Public/private teams are a challenge for CIOs

Latest IT workforce configurations require extra management attention and oversight

Federal employees increasingly work alongside contract workers, blending their skills on project-oriented teams. Such work arrangements among information technology employees can be complex and often require extra attention and oversight, according to management experts who advise senior executives on workplace issues.

An example of such a blended team was the LOGIIC project, a collaboration that included the Homeland Security Department, Sandia National Laboratory, Chevron and several IT vendors. The acronym stands for Linking the Oil and Gas Industry to Improve Cyber Security. The program ran for a year, from July 1, 2005, to June 30, 2006.

LOGIIC’s goal was to identify and find ways to mitigate systemic weaknesses that could make pipelines, refineries and other high-value energy assets vulnerable to cyberattacks.

Members of the project team explored scenarios that could compromise the security of the country’s energy resources, including the possibility that terrorists using wireless technology could break into a refinery’s computers and disrupt flow meters. By most accounts, the team functioned well, despite the diverse backgrounds, cultures and professional agendas of its members.
“There were different cultures and value systems that needed to be recognized,” said Ben Cook, a research scientist at Sandia who was on the team. “We had to build trust early on. We had to spend time with one another face to face. Continuity of staffing was critical. Everybody had to have some skin in the game. Industry and government essentially bore equal costs. There was an understanding that the problem couldn’t be solved [by one party] alone.”

Blended IT teams offer some advantages but have some drawbacks, too, said Douglas Maughan, a DHS program manager who oversaw the federal side of the LOGIIC project team.

The LOGIIC project did not have a single leader, Maughan said. Brian Peterson, a Chevron employee, oversaw daily details on the industry side, while Maughan and Cook led the government side.

“It’s really good to have the industry guys involved because you get real-world requirements from them,” Maughan said. “That doesn’t always happen if it’s just the government or research community.”

But creating a cohesive team from two different sides is a major challenge, he said. Policies clash, and managers must navigate  through the points of friction.
“There are always policy hindrances, whether they are government or industry,” said Maughan, who is part of DHS’ Advanced Research Projects Agency within the department’s Science and Technology Directorate. “Working together is not a normal thing, so [conflicting] policies may come into play.”

In the LOGIIC project, the government organizations and Chevron established a memorandum of understanding that explained each participant’s responsibility for completing the project. Chevron insisted on it, Maughan said.

“They didn’t feel that they could go forward without an upfront agreement,” he said. “For a [research and development] project, it wasn’t something we would normally do.”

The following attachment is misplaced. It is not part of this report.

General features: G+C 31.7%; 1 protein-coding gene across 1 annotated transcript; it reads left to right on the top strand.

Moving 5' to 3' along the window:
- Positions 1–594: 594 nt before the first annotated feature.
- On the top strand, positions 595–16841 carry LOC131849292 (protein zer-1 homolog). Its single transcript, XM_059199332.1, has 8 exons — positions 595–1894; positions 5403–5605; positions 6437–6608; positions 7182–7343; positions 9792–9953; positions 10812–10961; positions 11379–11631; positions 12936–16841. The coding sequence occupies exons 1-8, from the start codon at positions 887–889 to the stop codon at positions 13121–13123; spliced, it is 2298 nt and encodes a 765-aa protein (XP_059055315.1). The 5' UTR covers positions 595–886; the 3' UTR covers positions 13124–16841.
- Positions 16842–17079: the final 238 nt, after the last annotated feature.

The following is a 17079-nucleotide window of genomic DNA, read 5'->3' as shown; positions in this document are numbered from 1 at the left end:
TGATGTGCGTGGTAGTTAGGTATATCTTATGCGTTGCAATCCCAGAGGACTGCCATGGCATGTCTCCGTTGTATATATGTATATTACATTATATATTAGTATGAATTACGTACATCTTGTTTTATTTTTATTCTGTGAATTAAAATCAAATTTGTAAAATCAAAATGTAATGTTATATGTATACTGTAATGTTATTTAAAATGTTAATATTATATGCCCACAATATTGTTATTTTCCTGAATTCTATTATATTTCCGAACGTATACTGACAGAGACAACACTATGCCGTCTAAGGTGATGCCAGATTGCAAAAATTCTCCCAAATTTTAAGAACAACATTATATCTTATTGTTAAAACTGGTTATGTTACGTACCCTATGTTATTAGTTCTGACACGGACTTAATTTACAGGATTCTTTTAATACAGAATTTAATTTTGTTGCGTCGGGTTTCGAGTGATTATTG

Project teams comprising public- and private-sector employees can function like precision machines when the disparate parts mesh. But when the gears don’t fit, projects grind to a standstill. IT experts with experience managing teams of public- and private-sector employees say chief information officers can greatly increase the odds of bringing projects to successful completion if they pay attention to a few critical factors. They advise CIOs to learn to deal with the challenges of a blended workforce because federal policies are creating more situations in which federal and contract employees must work together on project teams.

Extra help needed

The federal government’s need for IT workers in recent years has grown faster than the public sector’s capacity for hiring and training staff, said Mike Cameron, a director in the acquisitions department at Booz Allen Hamilton. As the federal workforce has fallen behind in its ability to meet the demand, contractors have stepped in to fill the gap, he said.

Cameron said he believes that hiring contractors fills critical skill gaps and saves the government money.

“Agencies recognized that it was cheaper to outsource than to keep that capacity in-house,” he said. “The reality is that the IT world is changing quickly. Technology and best practices change quickly. By outsourcing, you put the burden on industry’s shoulders. It makes good business sense.”

A second factor that has accelerated the growth of public/private teams is the government’s competitive sourcing policy, which the Office of Management and Budget administers. When federal employees face private-sector bidders in competition for jobs that OMB classifies as suitable for competitive sourcing, federal agencies often find that the most cost-effective bids are those based on blended teams.

“These things can get extremely convoluted,” said Bruce McDowell, a fellow and project director at the National Academy of Public Administration, which is studying federal workforce challenges.
Culture conflicts
Meanwhile, the ascendance of performance-based contracts is a third factor contributing to federal workforce changes. 

“It’s a big culture change,” Cameron said. “Most agencies are still adapting to that. They’re not used to defining performance agreements when they’re buying labor from industry.”

Agencies sometimes delay bringing in contractors because they are not sure how to contractually define the work responsibilities of private-sector employees, Cameron said. “You have to think about that person in terms of a specific benefit they were hired to bring to the project.”